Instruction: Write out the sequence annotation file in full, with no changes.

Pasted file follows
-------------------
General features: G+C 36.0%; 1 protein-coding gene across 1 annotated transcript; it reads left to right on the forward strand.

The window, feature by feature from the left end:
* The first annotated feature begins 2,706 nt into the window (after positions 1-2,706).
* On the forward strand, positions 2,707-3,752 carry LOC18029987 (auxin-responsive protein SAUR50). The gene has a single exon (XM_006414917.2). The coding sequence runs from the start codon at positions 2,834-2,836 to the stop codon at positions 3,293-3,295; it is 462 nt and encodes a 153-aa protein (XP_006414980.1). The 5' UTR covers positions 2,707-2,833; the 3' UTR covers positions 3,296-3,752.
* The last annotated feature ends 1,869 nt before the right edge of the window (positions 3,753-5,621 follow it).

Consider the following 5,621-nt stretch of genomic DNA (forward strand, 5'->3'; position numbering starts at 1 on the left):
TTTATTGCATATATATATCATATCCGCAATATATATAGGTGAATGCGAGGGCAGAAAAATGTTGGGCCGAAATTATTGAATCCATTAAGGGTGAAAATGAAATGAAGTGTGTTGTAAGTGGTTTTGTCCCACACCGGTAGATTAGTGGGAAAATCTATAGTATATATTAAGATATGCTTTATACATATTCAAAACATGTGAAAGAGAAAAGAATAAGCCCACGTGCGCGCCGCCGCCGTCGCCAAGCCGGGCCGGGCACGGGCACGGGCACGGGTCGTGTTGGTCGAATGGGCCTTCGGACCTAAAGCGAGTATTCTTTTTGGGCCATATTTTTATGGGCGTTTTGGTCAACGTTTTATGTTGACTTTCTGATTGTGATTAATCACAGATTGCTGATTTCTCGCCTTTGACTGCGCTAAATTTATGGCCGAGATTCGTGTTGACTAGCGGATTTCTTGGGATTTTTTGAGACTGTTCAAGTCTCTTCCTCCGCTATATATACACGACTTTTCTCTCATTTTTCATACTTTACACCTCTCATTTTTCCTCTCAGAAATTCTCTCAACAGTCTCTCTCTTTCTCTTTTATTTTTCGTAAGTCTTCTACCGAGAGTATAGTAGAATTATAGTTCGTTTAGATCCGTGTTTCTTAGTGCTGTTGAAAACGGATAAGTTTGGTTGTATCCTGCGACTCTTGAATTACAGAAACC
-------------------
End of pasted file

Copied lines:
General features: G+C 36.0%; 1 protein-coding gene across 1 annotated transcript; it reads left to right on the forward strand.

The window, feature by feature from the left end:
* The first annotated feature begins 2,706 nt into the window (after positions 1-2,706).
* On the forward strand, positions 2,707-3,752 carry LOC18029987 (auxin-responsive protein SAUR50). The gene has a single exon (XM_006414917.2). The coding sequence runs from the start codon at positions 2,834-2,836 to the stop codon at positions 3,293-3,295; it is 462 nt and encodes a 153-aa protein (XP_006414980.1). The 5' UTR covers positions 2,707-2,833; the 3' UTR covers positions 3,296-3,752.
* The last annotated feature ends 1,869 nt before the right edge of the window (positions 3,753-5,621 follow it).

Consider the following 5,621-nt stretch of genomic DNA (forward strand, 5'->3'; position numbering starts at 1 on the left):
TTTATTGCATATATATATCATATCCGCAATATATATAGGTGAATGCGAGGGCAGAAAAATGTTGGGCCGAAATTATTGAATCCATTAAGGGTGAAAATGAAATGAAGTGTGTTGTAAGTGGTTTTGTCCCACACCGGTAGATTAGTGGGAAAATCTATAGTATATATTAAGATATGCTTTATACATATTCAAAACATGTGAAAGAGAAAAGAATAAGCCCACGTGCGCGCCGCCGCCGTCGCCAAGCCGGGCCGGGCACGGGCACGGGCACGGGTCGTGTTGGTCGAATGGGCCTTCGGACCTAAAGCGAGTATTCTTTTTGGGCCATATTTTTATGGGCGTTTTGGTCAACGTTTTATGTTGACTTTCTGATTGTGATTAATCACAGATTGCTGATTTCTCGCCTTTGACTGCGCTAAATTTATGGCCGAGATTCGTGTTGACTAGCGGATTTCTTGGGATTTTTTGAGACTGTTCAAGTCTCTTCCTCCGCTATATATACACGACTTTTCTCTCATTTTTCATACTTTACACCTCTCATTTTTCCTCTCAGAAATTCTCTCAACAGTCTCTCTCTTTCTCTTTTATTTTTCGTAAGTCTTCTACCGAGAGTATAGTAGAATTATAGTTCGTTTAGATCCGTGTTTCTTAGTGCTGTTGAAAACGGATAAGTTTGGTTGTATCCTGCGACTCTTGAATTACAGAAACC